Most group long term disability (“LTD”) policies reduce your benefit if you receive money from other sources of disability income, such as workers compensation and Social Security Disability (“SSD”). If you are paying for group LTD disability coverage, then you should have it reviewed by an attorney to ensure it is worthwhile.
Most group LTD policies provide for a benefit equal to 50-67% of your salary. If your salary is $80,000 a year, a 60% LTD benefit would be $48,000 or $4,000 a month. If you have a child, the maximum SSD benefit could equal about $4,000 a month. Therefore, it is possible that your LTD benefit would be totally offset by your SSD benefit, and it makes no sense to pay for LTD coverage. In other words, group disability policies really misrepresent the disability benefit they provide due to offsets. Your annual Social Security earnings statement estimates your potential SSD and family benefits.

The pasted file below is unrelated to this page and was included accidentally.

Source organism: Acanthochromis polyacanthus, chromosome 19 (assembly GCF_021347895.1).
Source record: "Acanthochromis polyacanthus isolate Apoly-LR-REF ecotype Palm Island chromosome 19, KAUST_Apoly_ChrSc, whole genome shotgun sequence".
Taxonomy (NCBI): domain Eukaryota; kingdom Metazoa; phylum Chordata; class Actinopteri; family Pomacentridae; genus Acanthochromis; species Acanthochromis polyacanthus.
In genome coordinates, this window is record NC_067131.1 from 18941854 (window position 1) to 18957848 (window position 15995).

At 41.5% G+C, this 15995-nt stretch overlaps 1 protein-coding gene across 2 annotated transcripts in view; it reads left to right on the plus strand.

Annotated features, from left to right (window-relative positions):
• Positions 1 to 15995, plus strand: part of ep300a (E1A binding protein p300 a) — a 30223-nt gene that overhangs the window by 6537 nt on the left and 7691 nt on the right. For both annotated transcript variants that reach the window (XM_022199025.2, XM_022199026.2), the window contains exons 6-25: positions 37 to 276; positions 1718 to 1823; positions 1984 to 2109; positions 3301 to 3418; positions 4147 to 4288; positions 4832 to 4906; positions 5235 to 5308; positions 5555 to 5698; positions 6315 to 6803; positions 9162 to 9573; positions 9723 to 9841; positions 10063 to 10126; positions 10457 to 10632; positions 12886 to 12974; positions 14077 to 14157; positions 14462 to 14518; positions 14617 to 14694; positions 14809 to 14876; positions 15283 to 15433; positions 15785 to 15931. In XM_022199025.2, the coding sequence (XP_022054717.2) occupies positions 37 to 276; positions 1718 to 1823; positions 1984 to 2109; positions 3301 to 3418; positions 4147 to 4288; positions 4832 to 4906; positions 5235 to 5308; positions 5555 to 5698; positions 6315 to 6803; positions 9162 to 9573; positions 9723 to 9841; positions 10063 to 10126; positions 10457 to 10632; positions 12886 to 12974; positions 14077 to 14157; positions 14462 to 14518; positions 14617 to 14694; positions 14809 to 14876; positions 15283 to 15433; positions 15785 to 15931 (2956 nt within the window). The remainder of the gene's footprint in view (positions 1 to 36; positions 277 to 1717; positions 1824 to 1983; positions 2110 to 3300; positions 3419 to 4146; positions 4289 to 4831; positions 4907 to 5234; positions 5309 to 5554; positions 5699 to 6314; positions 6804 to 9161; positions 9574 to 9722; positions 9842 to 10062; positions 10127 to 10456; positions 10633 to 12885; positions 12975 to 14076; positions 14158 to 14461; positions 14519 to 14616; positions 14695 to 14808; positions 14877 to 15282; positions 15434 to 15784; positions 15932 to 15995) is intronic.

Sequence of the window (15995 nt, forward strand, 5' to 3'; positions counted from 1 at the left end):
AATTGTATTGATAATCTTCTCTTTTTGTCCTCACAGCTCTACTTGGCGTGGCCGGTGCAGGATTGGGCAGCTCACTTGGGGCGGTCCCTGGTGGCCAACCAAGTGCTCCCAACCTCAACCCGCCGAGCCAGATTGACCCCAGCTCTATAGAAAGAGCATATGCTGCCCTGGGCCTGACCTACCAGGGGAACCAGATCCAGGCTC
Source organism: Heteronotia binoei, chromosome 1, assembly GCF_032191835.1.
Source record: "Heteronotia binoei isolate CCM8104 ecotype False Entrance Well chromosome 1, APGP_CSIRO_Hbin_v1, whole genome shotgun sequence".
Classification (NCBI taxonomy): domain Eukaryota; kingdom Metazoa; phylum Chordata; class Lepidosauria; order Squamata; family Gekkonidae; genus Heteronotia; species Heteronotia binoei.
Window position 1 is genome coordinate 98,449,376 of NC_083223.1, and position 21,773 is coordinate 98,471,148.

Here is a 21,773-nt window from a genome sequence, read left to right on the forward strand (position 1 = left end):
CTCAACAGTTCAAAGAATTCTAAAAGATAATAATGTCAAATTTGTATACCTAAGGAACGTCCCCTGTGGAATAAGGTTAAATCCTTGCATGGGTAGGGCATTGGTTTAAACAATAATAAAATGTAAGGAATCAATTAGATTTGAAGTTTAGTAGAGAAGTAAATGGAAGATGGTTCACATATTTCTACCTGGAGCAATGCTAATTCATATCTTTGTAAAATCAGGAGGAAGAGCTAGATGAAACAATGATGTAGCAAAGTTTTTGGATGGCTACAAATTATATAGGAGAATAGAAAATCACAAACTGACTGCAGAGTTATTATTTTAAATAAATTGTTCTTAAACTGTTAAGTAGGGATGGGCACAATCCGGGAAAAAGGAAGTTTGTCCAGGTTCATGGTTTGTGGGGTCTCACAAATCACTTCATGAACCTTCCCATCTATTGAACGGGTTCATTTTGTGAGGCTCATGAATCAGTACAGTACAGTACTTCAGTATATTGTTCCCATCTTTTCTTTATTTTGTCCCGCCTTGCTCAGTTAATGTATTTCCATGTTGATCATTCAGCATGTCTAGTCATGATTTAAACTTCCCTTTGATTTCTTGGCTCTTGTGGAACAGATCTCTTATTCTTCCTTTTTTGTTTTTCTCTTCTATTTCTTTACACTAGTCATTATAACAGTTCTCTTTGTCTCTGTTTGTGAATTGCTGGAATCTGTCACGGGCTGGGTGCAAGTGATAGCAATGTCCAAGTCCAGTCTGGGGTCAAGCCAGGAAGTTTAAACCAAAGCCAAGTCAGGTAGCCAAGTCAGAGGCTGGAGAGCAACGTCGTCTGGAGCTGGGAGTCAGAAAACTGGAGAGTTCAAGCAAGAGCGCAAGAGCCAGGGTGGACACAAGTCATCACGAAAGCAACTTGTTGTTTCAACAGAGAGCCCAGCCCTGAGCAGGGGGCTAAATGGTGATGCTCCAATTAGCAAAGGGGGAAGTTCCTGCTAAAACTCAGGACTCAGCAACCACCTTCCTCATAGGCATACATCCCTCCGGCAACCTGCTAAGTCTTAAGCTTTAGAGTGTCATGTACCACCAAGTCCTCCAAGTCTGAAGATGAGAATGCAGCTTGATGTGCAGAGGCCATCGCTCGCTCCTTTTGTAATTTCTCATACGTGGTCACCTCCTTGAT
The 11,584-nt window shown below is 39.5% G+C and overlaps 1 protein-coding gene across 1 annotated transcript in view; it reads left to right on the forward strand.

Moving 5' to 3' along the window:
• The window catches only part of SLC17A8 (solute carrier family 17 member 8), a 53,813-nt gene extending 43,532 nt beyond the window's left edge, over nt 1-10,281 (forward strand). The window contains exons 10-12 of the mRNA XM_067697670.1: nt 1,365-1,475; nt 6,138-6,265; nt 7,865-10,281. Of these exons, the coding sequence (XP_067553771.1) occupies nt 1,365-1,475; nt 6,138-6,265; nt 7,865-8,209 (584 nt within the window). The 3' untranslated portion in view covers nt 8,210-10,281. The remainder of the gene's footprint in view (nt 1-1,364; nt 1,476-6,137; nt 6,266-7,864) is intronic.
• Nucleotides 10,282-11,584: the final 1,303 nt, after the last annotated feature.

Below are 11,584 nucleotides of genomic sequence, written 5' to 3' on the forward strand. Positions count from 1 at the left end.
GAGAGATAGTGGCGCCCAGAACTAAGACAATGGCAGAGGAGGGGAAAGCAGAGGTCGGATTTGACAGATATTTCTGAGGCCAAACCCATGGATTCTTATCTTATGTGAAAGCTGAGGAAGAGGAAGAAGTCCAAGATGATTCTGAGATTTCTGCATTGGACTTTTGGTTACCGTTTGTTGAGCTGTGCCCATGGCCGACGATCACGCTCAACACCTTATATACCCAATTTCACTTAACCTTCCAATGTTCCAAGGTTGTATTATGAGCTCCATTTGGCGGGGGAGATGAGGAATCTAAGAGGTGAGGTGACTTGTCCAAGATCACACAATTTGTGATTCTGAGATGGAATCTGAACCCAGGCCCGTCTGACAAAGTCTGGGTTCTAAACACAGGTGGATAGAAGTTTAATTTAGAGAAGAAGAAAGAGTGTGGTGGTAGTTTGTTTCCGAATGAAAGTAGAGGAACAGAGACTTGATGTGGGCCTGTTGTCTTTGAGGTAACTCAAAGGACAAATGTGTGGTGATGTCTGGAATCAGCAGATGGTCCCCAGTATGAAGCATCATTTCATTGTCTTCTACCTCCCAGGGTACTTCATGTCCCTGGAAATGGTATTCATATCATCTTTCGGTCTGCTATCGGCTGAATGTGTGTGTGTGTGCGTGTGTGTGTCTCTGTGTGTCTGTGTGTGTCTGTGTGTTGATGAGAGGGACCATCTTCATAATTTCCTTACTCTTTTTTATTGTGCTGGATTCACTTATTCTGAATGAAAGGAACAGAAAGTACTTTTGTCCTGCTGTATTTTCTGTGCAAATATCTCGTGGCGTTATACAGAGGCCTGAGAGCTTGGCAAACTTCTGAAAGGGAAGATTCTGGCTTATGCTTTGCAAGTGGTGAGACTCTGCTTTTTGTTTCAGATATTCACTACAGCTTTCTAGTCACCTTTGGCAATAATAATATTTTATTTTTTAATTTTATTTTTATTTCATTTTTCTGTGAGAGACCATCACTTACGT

I represent a claimant with two group LTD policies. One is through her employer, and the other is through a professional associational, AICPA. The employer’s group disability policy offsets any benefit from any other group insurance coverage. This requires considering whether it makes sense to pay for both policies. For example, it could make sense if there is the belief that the AICPA is more likely to pay a benefit, or if there is a likelihood or going to work for another employer, whose LTD policy may not have such an offset. If the claimant were already disabled, then the issue would be whether an application should be filed under each policy, which might depend on whether they offer the same benefit.
It also makes sense to ask an attorney to review your group disability policy if you are leaving your current employer. Many group LTD plans allow employees to convert their LTD coverage to an individual LTD policy, and you can negotiate to exclude offsets, such as SSD, from the converted policy.